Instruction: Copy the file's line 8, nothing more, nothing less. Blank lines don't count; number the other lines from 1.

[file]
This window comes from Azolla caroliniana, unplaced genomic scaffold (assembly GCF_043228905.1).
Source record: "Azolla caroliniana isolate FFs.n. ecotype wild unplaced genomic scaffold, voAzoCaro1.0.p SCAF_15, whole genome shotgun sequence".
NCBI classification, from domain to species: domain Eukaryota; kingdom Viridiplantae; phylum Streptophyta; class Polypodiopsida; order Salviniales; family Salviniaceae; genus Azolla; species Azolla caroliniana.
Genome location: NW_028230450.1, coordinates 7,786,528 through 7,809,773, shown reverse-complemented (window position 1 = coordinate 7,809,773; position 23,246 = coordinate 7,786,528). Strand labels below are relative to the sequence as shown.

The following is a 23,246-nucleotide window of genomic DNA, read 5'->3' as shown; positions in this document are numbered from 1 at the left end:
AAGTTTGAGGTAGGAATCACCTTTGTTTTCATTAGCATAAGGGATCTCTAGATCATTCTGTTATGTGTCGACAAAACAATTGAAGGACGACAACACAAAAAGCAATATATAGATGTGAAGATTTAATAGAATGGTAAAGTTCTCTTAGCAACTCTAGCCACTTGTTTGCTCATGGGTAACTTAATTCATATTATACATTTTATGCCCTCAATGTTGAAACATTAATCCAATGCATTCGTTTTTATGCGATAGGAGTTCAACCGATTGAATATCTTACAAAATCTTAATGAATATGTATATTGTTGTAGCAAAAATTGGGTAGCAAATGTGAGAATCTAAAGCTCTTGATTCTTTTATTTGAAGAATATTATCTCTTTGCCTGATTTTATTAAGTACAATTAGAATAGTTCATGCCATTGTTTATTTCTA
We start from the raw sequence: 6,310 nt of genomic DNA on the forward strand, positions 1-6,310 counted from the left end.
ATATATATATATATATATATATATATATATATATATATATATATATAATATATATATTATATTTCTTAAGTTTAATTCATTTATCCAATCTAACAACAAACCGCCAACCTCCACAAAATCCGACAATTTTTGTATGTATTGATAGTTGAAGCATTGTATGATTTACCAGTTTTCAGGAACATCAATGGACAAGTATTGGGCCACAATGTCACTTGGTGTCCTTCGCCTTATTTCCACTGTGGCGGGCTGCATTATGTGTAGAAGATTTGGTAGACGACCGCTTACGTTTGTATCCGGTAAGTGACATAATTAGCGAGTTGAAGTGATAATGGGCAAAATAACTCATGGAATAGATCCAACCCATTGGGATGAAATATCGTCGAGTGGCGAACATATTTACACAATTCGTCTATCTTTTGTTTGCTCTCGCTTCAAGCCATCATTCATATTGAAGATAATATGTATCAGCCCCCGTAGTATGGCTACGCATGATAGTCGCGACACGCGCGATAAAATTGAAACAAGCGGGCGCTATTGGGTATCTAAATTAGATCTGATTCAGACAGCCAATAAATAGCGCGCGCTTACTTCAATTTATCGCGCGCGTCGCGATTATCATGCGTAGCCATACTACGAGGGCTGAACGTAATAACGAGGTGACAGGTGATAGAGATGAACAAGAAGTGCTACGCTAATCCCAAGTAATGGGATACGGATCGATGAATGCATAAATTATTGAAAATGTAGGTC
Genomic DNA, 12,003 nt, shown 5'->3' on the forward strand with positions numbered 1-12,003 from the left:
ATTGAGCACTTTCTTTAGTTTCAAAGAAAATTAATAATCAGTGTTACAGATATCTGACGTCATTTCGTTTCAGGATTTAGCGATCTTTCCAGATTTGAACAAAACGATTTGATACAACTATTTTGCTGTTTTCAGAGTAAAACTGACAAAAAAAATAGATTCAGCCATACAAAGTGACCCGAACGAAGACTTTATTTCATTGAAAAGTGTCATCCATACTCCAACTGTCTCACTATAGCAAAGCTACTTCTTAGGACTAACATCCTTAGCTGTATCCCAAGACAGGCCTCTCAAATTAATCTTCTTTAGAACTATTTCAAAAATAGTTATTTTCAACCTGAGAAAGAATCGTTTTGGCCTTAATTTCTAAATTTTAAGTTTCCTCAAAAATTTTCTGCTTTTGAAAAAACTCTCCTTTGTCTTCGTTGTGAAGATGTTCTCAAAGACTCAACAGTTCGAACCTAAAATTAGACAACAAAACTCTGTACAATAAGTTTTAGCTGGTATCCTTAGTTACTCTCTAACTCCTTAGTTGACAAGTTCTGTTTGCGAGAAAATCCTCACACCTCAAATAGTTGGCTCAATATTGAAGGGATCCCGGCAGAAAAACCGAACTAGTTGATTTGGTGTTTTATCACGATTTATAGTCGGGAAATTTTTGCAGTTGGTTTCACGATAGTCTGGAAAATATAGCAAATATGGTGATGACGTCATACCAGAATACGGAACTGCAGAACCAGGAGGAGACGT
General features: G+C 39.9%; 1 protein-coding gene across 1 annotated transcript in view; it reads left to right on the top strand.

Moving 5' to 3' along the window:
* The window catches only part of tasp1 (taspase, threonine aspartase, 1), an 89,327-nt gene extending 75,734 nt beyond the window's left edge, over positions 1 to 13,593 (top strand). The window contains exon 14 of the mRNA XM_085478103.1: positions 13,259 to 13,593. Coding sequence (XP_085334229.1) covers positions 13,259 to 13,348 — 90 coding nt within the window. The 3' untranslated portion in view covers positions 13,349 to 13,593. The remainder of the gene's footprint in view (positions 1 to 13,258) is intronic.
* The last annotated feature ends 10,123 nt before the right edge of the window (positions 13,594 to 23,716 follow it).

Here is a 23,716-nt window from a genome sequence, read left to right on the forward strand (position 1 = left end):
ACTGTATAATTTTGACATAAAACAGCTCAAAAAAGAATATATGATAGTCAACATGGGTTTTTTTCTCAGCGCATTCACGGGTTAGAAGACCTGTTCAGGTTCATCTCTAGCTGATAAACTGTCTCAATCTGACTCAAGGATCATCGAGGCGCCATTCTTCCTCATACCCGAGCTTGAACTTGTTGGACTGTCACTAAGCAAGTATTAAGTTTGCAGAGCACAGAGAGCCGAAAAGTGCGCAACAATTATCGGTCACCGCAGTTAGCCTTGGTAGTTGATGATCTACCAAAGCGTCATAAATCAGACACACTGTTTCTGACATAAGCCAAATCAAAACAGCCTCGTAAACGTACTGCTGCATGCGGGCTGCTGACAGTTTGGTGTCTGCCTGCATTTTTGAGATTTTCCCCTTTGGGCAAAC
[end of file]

ATATATATATATATATATATATATATATATATATATATATATATATAATATATATATTATATTTCTTAAGTTTAATTCATTTATCCAATCTAACAACAAACCGCCAACCTCCACAAAATCCGACAATTTTTGTATGTATTGATAGTTGAAGCATTGTATGATTTACCAGTTTTCAGGAACATCAATGGACAAGTATTGGGCCACAATGTCACTTGGTGTCCTTCGCCTTATTTCCACTGTGGCGGGCTGCATTATGTGTAGAAGATTTGGTAGACGACCGCTTACGTTTGTATCCGGTAAGTGACATAATTAGCGAGTTGAAGTGATAATGGGCAAAATAACTCATGGAATAGATCCAACCCATTGGGATGAAATATCGTCGAGTGGCGAACATATTTACACAATTCGTCTATCTTTTGTTTGCTCTCGCTTCAAGCCATCATTCATATTGAAGATAATATGTATCAGCCCCCGTAGTATGGCTACGCATGATAGTCGCGACACGCGCGATAAAATTGAAACAAGCGGGCGCTATTGGGTATCTAAATTAGATCTGATTCAGACAGCCAATAAATAGCGCGCGCTTACTTCAATTTATCGCGCGCGTCGCGATTATCATGCGTAGCCATACTACGAGGGCTGAACGTAATAACGAGGTGACAGGTGATAGAGATGAACAAGAAGTGCTACGCTAATCCCAAGTAATGGGATACGGATCGATGAATGCATAAATTATTGAAAATGTAGGTC